To investigate the in vivo functionality of NP/TF/Chi/CpG, we treated mice with the different samples on day 0 and collected the peripheral blood on day 3 to test the secretion of inflammatory and effector cytokines via ELISA (Fig. 6). NP/TF/Chi/CpG induced a higher level of IL-1β production than the TF + CpG in soluble form (Fig. 6A and B). Similarly, NP/TF/Chi/CpG promoted effector cytokines (i.e. IFN-γ and TNF-α) production to a higher level compared to TF + CpG in soluble form (Fig. 6A–D). This is probably either because the CpG in particulate form has an improved adjuvant effect, or because of the synergistic effect of delivering CpG and TF together. We also noticed that TF alone yielded a very low level of IL-1β and IL-8, indicating TF was not involved in promoting the production of inflammatory cytokines. Instead, TF promoted the production of TNF (Fig. 6C), but not IFN-γ (Fig. 6D). Putting everything together, these data suggest that the TFs involved were involved in effector but inflammatory immune response. While the in vivo tumor study illustrated a synergistic effect of NP/TF/Chi/CpG against glioma, these DC activation and in vivo and in vitro assays partially explained the mechanism underlying this synergistic performance. For a better understanding of using TF and CpG for cancer treatment, further study requires the investigation of the role of the B cell – a major immune cell for antibody immunity in these processes. In addition, studies of the activation pathway of immune cells as well as infiltration of immune cells into tumor tissue will also help us understand the mechanism in this study.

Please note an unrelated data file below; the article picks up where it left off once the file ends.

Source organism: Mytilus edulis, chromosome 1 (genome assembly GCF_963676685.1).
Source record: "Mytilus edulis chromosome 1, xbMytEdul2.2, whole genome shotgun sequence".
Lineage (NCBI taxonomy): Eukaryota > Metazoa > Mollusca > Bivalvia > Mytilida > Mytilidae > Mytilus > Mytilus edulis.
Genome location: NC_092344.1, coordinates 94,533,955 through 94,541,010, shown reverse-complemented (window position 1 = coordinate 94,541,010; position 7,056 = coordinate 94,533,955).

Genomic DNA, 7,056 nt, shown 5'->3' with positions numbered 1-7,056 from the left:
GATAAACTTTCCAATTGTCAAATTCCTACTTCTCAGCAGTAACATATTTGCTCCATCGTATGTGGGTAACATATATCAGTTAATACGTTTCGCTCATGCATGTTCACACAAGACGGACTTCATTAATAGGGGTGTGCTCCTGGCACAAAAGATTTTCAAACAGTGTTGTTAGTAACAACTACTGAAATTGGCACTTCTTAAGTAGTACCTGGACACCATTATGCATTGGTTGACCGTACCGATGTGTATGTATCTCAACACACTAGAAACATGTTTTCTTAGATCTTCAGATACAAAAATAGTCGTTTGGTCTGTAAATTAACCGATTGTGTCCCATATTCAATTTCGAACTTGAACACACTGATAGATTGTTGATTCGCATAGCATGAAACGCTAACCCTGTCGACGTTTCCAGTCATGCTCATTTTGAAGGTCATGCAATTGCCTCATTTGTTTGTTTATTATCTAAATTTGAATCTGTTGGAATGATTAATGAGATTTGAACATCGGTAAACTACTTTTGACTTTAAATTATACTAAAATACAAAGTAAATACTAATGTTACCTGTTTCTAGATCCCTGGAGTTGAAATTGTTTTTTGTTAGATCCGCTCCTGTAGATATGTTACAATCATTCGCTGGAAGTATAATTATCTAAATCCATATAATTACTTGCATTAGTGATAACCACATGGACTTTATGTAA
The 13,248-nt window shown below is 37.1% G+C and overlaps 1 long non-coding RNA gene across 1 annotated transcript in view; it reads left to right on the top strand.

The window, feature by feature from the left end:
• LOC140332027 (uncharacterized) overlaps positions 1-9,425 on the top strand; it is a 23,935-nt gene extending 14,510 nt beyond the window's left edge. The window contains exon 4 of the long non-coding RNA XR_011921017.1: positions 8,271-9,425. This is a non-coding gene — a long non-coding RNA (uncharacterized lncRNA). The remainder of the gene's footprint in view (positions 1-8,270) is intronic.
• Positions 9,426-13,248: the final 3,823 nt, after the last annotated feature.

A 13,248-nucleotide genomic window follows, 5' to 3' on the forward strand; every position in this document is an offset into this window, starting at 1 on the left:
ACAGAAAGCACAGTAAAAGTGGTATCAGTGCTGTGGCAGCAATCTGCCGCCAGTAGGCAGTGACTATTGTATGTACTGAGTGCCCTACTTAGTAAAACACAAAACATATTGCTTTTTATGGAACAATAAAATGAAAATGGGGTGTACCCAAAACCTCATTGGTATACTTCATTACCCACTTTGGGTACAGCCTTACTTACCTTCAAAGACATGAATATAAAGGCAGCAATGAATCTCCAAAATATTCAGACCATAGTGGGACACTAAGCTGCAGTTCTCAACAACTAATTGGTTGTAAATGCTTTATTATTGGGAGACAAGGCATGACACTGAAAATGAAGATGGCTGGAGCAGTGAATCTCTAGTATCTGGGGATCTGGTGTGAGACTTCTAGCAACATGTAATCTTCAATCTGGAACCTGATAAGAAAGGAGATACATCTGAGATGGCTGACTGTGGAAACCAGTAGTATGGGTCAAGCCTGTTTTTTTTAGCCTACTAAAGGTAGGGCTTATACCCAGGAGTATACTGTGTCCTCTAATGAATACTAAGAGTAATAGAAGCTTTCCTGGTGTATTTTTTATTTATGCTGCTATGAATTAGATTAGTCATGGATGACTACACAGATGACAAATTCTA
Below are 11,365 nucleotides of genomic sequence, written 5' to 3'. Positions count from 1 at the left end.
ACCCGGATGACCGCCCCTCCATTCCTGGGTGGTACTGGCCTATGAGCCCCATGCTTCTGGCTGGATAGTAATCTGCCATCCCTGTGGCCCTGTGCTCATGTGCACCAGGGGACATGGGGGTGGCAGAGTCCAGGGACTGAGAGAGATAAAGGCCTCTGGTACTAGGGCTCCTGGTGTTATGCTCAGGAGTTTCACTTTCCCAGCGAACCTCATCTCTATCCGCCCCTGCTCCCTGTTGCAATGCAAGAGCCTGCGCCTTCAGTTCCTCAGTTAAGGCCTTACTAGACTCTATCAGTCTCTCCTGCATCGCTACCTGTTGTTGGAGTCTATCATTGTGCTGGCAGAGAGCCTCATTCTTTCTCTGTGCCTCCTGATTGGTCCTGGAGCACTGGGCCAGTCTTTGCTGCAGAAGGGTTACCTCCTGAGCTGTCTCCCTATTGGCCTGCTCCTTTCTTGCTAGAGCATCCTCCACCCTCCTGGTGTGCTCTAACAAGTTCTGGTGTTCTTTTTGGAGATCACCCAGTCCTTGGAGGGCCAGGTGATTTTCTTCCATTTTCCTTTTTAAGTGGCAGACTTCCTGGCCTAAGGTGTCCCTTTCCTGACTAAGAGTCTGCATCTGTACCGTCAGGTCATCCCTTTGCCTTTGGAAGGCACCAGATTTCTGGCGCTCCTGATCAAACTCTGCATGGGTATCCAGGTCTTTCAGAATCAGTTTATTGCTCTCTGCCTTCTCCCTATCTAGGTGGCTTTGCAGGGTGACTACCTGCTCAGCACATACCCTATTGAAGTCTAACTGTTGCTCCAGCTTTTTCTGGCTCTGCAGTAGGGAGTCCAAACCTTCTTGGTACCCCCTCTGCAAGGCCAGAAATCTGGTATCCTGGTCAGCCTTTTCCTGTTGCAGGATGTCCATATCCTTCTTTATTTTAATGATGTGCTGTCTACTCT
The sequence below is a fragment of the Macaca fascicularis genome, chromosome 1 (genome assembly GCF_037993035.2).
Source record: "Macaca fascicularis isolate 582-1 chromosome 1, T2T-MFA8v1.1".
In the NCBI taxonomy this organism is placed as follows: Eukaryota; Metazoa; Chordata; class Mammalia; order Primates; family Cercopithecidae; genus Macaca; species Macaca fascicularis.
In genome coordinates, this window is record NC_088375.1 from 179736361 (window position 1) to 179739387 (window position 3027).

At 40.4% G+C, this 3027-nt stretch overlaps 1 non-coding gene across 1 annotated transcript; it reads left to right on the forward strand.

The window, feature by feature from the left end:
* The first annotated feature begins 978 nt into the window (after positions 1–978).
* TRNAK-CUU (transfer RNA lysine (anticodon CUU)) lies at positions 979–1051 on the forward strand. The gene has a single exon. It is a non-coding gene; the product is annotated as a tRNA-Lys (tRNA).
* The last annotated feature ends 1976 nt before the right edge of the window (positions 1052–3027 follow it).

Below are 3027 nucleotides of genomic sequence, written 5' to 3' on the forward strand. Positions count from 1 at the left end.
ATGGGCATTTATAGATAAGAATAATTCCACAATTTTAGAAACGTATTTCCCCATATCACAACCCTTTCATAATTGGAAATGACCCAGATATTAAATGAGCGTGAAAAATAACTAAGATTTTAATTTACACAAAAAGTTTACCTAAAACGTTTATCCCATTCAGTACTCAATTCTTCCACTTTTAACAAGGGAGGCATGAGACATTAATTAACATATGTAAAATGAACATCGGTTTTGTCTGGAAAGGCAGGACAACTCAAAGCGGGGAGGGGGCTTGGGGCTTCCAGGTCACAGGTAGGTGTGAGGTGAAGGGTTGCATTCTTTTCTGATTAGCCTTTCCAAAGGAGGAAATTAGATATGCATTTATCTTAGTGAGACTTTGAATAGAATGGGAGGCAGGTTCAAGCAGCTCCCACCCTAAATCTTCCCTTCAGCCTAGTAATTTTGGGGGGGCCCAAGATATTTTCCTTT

This study investigated the use of TF and CpG for the treatment of glioma. These two immune cargos were loaded onto nanoparticles to ensure the co-delivery of both. An in vivo study showed that particles carrying TF and CpG (i.e. NP/TF/Chi/CpG) had a more potent anti-tumor effect than TF or CpG alone or TF + CpG in soluble mixture. An in vitro activation study showed that NP/TF/Chi/CpG activated DC markers and promoted cytokine productions from macrophages. In vivo serum cytokine secretion analysis showed that NP/TF/Chi/CpG promoted the production of both inflammatory and effector cytokines; among these cytokine productions, our study indicated that TF contributed to the production of effector cytokines but not inflammatory cytokines. These in vitro assays partially explained the immune mechanism involved in the anti-tumor immunity of NP/TF/Chi/CpG. Further studies such as infiltration of immune cells to the tumor as well as B cell immunity will be performed to better understand the mechanism of using TF and CpG together.

Conflict of interest

The authors declare no conflict of interest.

Ethical standard

All studied that involves animals were performed under the regulation rules of ethical standards of the Institutional and/or National Research Committee.


This project was supported by the National Nature Science Foundation (No. 81000498).


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These authors contribute equally to this work.

This journal is © The Royal Society of Chemistry 2017